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From André Warnier ...@ice-sa.com>
Subject Re: Trouble setting up virtual host
Date Thu, 23 Jul 2009 20:33:43 GMT
Lisa,
I am doing my best to help, but you are not making it easy.
You get one more try, cause I'm a good guy (unlike Chuck).
See below.

And do leave some space between questions and answers, it's just much 
easier to read.

Lisa D Beggs/AC/VCU wrote:
>> another note.....now that I have changed port from 8080 to 80,
> How exactly did you do this ?  I changed the configuration in the 
> server.xml file based on guidance from my vendor.

Unfortunately, I wasn't there, so I do not know what your vendor told 
you to do, nor what you really did.
So, what did you change, where in the server.xml ?
Did you keep a copy of how it was before you changed it ?

> 
>   I cannot
>> see my default URL (http://adm138/InfoViewApp) either on user 
> workstation 
>> (not sure if same or different issue, can see on server with no problem) 
> 
> 
> Q6.5 :
> Can you explain what you mean by "can see on server with no problem" ?  If 
> I type in my url in the browser on my server (http://adm138/InfoViewApp) 
> with the 8080, the page comes up, I can not do this on a user 
> workstation...if I change the port back to 8080 in the server.xml 
> file....I can bring it up again on the user work station but I must add 
> adm138:8080 in the url name.

Could you re-read the question, and your answer, and see if to you it 
makes sense ? To me, it doesn't.

> 
> Do you mean that if you open a browser directly on the server console, 
> then you can see the Tomcat default page when you enter :
> either
> http://www.fmdreports.vcu.edu
> and/or
> http://adm138
> ?  NO, still can not see them.  However, I see the default Tomcat home 
> page if I enter these URLS on the server.
> 

Same thing.  Worse, in fact.

> But if you do this on any other workstation, you get a "cannot display 
> this page" answer ?  Right :)
> 
> 
> A whole bunch of new questions :
> 
> Q7:
> In which directory is Tomcat installed on this server ?  C:\Program 
> Files\Business Objects\Tomcat55
> 
OK. (but leave space)

> Q8:
> Supposing for now that this directory is "c:\tomcat", then under this 
> directory, are there the following subdirectories :
> - C:\Program Files\Business Objects\Tomcat55\conf
> - C:\Program Files\Business Objects\Tomcat55\conf
> - C:\Program Files\Business Objects\Tomcat55\webapps\ROOT
> - C:\Program Files\Business Objects\Tomcat55\webapps\InfoViewApp\
> 
The second line doesn't match the question, but OK, I get the idea.

> 
> Q9:
> Is there any other (than InfoViewApp) Tomcat-based application running 
> on that server ?  NO

Good, that makes it easier.  See the additional info at end.


> 
> Will there be other applications there in the near future ?  No we don't 
> intend there to be

Good also.

> 
> Q10:
> Suppose that we set this server up so that /both/ the URLs :
> http://www.fmdreports.vcu.edu
> and
> http://adm138
> return directly the login page of your application, would this be a 
> problem ?  That should not be a problem, should that cause any future 
> issues?

Not right now.  And by the time it becomes an issue, there will be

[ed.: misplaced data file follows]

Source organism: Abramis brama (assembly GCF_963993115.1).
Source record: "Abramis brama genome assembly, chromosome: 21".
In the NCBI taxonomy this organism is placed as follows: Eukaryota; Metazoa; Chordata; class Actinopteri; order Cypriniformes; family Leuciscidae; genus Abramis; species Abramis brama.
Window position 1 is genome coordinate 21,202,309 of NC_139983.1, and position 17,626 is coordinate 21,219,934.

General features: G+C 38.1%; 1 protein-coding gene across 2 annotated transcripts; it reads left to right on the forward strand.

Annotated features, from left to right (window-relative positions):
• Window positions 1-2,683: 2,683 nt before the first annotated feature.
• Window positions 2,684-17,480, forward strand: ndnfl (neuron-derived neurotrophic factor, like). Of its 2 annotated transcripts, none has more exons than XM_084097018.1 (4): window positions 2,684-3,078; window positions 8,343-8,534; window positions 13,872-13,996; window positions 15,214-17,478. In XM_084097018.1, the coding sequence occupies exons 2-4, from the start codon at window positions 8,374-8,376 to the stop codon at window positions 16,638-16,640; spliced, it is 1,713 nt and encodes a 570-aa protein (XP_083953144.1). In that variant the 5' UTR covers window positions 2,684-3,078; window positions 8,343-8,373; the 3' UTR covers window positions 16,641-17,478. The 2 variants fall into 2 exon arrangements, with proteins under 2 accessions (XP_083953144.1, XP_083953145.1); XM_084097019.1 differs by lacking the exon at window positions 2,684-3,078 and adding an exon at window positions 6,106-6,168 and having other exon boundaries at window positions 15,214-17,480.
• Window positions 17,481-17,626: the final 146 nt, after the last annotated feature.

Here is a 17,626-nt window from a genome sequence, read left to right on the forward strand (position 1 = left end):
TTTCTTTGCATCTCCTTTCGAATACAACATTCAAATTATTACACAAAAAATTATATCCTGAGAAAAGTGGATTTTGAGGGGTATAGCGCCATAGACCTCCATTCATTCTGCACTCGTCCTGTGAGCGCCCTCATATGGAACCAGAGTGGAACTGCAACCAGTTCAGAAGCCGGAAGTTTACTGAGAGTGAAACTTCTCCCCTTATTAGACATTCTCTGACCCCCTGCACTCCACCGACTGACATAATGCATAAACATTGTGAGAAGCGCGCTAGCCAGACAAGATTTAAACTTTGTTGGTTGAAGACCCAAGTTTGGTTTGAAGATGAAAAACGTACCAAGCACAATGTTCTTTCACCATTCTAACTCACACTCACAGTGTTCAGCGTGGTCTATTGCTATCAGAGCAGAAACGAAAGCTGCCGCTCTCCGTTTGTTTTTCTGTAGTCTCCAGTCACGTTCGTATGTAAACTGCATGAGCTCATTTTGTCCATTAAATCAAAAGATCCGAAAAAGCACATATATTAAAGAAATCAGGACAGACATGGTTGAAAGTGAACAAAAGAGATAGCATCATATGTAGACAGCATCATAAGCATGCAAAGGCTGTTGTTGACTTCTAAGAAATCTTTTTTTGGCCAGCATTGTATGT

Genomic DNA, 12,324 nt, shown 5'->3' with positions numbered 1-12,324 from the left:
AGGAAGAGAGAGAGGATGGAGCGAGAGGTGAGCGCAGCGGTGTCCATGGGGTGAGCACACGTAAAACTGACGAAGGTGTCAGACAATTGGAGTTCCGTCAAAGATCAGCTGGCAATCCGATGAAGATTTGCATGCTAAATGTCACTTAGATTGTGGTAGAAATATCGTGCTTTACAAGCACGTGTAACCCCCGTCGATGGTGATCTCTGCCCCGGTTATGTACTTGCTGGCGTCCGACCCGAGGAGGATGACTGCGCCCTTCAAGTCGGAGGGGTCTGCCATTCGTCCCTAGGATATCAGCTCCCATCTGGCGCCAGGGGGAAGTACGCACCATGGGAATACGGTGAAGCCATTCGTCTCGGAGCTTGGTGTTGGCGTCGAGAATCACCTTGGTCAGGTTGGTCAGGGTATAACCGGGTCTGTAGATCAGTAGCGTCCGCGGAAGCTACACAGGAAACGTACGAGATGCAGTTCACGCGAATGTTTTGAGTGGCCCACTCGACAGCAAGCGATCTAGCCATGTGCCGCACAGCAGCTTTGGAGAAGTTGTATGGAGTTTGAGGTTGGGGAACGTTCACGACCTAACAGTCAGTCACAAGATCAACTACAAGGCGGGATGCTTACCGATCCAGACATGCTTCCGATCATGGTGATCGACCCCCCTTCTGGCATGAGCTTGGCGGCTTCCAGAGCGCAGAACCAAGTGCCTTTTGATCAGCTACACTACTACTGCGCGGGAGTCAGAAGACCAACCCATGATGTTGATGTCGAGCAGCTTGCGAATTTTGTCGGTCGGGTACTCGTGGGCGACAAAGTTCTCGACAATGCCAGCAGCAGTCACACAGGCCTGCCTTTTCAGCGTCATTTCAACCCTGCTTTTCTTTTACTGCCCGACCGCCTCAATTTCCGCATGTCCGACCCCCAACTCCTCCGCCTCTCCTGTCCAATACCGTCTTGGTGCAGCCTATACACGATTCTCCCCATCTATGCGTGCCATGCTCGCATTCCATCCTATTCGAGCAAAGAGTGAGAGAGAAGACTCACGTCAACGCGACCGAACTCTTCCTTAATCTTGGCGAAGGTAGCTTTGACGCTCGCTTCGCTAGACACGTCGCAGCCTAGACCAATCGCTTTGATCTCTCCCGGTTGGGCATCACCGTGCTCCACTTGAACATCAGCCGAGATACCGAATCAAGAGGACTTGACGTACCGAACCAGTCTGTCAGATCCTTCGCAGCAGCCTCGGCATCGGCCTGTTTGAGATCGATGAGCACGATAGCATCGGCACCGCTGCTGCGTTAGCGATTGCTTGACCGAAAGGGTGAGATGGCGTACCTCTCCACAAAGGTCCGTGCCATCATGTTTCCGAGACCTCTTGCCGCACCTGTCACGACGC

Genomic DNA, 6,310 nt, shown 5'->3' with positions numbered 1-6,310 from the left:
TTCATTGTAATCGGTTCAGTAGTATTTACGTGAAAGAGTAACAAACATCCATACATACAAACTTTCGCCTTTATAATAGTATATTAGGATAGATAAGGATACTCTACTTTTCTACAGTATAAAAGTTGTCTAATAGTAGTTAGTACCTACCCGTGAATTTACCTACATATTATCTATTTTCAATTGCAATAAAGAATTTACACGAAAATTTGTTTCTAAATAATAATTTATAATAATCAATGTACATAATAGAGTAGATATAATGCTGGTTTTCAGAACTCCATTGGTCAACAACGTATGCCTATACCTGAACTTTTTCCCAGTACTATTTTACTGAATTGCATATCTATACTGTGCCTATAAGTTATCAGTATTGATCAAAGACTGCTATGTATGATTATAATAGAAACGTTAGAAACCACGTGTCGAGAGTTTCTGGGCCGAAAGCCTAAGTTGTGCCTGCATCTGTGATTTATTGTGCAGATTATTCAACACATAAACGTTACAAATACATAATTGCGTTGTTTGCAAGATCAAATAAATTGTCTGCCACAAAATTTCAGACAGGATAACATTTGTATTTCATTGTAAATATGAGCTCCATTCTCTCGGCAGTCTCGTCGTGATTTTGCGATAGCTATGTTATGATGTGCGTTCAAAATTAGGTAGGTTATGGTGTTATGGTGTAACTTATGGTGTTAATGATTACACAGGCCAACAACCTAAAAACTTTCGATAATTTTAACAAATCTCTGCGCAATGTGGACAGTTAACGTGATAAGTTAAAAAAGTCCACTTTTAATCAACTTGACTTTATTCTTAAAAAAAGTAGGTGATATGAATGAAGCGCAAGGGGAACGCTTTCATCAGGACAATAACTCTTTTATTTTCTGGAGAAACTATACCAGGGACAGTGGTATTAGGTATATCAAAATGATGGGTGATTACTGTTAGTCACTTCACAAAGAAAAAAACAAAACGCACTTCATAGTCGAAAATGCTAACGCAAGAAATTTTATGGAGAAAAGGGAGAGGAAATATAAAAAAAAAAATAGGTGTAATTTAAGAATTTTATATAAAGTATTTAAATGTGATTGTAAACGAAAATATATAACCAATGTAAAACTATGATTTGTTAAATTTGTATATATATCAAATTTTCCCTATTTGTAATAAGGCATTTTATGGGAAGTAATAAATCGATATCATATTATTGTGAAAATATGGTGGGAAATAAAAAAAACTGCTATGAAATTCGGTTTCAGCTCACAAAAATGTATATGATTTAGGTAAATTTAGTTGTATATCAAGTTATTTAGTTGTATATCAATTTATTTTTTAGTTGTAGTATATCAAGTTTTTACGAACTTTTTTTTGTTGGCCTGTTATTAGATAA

someone else on the list to help you with it, I'm sure.


> 
> Or do you need that "http://adm138" still returns the default Tomcat 
> homepage ?

I thus guess not.


> 
> Q11:
> In the "\conf" subdirectory of your Tomcat installation, there is a file 
> named "server.xml".  In that file, there is a section resembling the 
> following (the ports may be different) :
> 
>      <!-- Define a non-SSL HTTP/1.1 Connector on port 8180 -->
>      <Connector port="8180" maxHttpHeaderSize="8192"
>         maxThreads="150" minSpareThreads="25" maxSpareThreads="75"
>         enableLookups="false" redirectPort="8443" acceptCount="100"
>         connectionTimeout="20000" disableUploadTimeout="true" />
> 
> 
> Is this what you are looking for?  I don't have the one above......
> 
>    <Connector URIEncoding="UTF-8" acceptCount="100" 
> connectionTimeout="20000" disableUploadTimeout="true" 
> enableLookups="false" maxHttpHeaderSize="8192" maxSpareThreads="75" 
> maxThreads="150" minSpareThreads="25" port="80" redirectPort="8443"/>
> 

I said "resembling", I did not say "the same".  The only significant 
difference is the order of the attributes, which technically does not 
matter here.
But it's ok.  At least now, I know that there /should/ be a Tomcat 
listening on port 80.  But see below, we're not out of the woods yet.

By the way, this very portion of your server.xml above, is probably 
where your vendor told you to change the port between 80 and 8080, right ?


> 
> Q12:
> On the server, in a command window, enter the following command :
> netstat -anb -p tcp
> then also paste the response in your answer here.
>

Now this is a real bummer.  Based on what you show below, there is no 
Tomcat on that system listening on any port.
There is just one tomcat5.exe, which seems to be having a conversation 
with a CMS.exe running on your server also.

What I'm saying is that you missed a whole bunch of lines that were the 
output of that command, and which probably scrolled off the top of the 
screen before you had a chance to copy them.
It's a pity, because they were just the interesting ones.
;-)

So, do it again, but this time use this :

netstat -anb -p tcp | more

and copy and paste each screen, typing a CR only when you are done with 
one screen, to see the next one and cut-and-paste it.

The lines of particular interest, are the ones around where 
[tomcat5.exe] appears.
If you send just those, it's OK too.  But don't miss one.


... whole bunch of lines missing here ...
> 
> 
>   [rcgui.exe]
> 
>   TCP    127.0.0.1:9535         127.0.0.1:1682         ESTABLISHED     196